• Deals start to emerge in Spain and Greece

News of two recent deals in Spain and Greece suggest that the impasse between buyers and sellers is falling away. As a result, the markets in both countries can start to repair in much the same way as has already extensively happened in other parts of the Eurozone, such as Ireland.

In Spain, Starwood Capital and Sankaty Advisors have jointly purchased a EUR800m tranche of bank debt from BFA-Bankia Group. The package is in two halves, one secured against hotel properties, the other a mix of loans to smaller Spanish businesses of all sorts, with a variety of collateral including real estate.

“We are delighted to be making this portfolio investment in Spain and to further enhance our track record of investing in corporates, operating businesses and real estate in Europe,” said Alon Avner, a managing director and head of Sankaty’s European business. The company has broad experience in handling distressed loan portfolios, having bought EUR2.2bn from European banks in the last three years.

The tie-up with Starwood Capital means tapping the latter’s proven hotel experience. Said the company’s Peter Denton: “We believe that our deep hospitality expertise and talented asset management team will allow us to help maximize the value of these assets for the joint venture, while also capitalizing upon strong local markets in Spain such as the Canary Islands that have exhibited high growth and consistently robust tourism.”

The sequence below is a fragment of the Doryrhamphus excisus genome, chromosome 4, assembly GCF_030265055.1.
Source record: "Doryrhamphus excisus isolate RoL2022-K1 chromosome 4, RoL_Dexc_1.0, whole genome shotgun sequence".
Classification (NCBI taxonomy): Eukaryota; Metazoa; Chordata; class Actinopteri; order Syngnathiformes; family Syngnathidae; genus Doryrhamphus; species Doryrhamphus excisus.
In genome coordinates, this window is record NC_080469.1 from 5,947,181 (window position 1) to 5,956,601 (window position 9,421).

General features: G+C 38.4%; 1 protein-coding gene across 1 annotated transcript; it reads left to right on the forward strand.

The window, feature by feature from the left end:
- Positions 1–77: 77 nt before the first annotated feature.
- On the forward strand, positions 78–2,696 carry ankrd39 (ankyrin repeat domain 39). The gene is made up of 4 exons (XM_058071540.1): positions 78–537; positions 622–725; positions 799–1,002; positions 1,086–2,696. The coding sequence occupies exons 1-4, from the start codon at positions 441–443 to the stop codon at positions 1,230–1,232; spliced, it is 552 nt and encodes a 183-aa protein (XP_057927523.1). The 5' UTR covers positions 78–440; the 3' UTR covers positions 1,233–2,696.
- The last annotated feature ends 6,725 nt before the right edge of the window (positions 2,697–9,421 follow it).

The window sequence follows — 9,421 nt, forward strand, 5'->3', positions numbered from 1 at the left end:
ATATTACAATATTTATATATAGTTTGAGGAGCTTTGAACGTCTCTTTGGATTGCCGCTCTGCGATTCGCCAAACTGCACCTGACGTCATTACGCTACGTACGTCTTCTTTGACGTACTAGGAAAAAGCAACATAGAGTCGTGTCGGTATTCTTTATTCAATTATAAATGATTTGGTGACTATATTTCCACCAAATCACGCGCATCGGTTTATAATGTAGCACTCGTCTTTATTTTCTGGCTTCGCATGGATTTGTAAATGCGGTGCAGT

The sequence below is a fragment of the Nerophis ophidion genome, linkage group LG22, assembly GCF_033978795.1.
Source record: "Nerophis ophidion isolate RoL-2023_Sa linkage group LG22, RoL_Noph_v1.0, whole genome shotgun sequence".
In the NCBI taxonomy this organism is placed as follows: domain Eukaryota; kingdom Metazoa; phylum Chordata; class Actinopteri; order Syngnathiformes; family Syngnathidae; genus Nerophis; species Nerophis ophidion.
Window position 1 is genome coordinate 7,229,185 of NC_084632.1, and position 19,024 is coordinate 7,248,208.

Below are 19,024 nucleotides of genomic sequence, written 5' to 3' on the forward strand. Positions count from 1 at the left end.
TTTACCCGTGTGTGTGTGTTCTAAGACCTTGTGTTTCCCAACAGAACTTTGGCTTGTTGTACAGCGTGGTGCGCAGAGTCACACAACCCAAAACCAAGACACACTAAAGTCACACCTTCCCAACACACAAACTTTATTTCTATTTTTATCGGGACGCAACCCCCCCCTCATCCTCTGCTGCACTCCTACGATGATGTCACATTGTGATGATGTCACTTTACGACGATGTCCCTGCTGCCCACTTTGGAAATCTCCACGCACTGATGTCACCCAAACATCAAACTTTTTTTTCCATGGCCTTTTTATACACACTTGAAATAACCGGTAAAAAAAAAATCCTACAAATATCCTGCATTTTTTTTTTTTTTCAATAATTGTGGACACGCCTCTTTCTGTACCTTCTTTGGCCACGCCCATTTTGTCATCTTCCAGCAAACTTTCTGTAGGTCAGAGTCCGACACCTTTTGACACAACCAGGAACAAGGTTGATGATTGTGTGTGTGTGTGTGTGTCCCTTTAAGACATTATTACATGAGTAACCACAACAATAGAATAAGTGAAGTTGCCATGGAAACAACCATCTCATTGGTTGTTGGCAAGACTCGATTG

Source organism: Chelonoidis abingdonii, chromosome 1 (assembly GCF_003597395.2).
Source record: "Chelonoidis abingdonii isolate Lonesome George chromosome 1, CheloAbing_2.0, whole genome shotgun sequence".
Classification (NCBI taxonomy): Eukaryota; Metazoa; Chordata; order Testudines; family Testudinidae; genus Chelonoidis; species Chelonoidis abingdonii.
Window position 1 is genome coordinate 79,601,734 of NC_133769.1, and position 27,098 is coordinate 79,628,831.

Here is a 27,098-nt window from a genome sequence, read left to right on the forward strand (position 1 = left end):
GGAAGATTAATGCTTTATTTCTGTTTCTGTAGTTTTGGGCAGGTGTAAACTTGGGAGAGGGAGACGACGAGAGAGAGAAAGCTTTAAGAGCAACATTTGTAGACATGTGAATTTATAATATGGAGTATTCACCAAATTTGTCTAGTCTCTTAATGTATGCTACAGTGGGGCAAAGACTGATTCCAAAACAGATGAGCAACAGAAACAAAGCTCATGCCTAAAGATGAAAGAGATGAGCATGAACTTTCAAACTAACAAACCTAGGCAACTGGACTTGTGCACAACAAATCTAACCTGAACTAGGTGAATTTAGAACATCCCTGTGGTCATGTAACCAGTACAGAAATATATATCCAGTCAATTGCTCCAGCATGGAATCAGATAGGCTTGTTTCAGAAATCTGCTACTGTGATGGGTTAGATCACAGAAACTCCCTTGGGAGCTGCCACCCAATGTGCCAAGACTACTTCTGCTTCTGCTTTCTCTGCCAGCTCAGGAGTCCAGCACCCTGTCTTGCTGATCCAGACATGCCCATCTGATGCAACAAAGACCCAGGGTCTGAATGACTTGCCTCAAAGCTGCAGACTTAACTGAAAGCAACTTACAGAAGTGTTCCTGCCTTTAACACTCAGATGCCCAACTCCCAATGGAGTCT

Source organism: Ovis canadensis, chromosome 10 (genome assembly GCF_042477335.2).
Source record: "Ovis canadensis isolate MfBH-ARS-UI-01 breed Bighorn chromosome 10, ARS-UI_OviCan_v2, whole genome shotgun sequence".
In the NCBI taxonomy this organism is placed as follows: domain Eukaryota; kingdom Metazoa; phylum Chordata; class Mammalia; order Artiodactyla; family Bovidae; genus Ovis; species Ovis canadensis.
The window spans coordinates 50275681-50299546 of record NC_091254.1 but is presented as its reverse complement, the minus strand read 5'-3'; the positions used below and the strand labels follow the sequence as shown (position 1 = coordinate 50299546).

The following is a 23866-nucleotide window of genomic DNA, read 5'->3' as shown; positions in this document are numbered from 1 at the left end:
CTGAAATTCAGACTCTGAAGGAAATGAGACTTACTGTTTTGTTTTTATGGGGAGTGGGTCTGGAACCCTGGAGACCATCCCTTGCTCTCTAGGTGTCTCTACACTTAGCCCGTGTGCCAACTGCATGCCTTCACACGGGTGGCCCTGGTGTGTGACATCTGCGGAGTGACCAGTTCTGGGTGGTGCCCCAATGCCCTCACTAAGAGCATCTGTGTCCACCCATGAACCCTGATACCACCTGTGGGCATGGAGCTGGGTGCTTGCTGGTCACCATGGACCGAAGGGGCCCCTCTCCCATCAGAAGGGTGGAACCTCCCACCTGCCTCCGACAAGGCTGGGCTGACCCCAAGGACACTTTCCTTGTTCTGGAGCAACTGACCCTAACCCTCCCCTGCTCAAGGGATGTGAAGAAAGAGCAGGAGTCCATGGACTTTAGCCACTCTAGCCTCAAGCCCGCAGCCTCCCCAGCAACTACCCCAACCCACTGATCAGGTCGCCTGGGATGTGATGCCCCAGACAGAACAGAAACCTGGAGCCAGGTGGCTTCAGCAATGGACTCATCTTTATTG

The deal is an icebreaker in a market that has long looked in need of some aggressive deleveraging activity. Yet despite the large amount of private equity capital looking for deals, they have been few and far between, to date. “Part of the reason is the overleverage, which hasn’t let owners sell at what the market considers the right price,” says Miguel Casas Albandor of CBRE Hotels, which advised on the loan transaction.

Now, the BFA-Bankia deal signals an alternative route, rather than direct asset sales – and circumvents the issue of worrying about property face values. “There’s a lot of creative ways to get these deals done,” said Albandor, with CBRE advising on exit strategies and smart capex decisions.

Of the 29 hotels in the portfolio, Albandor said the majority are effectively unbranded or in small privately owned chains of five to seven properties. “There’s not many that can be internationally branded,” he said, “and there are a few that are clearly to be repositioned.” Some may be better off leaving the hotel sector entirely, being converted to alternative uses in a bid to reduce Spain’s  four star oversupply.

Meanwhile in Greece, local media suggest that Alpha Bank is close to selling off the Athens Hilton, a sign that the much promised series of asset disposals in the country will gain traction. The bank, which owns the property via asset vehicle Ionian Hotel Enterprises, is hoping to get EUR180m for the 506 room property, which was built in 1963. Among those interested in the asset are said to be Oaktree Capital and Jermyn Street Real Estate. Jermyn has already bought a majority stake in the Astir Palace luxury hotel outside Athens.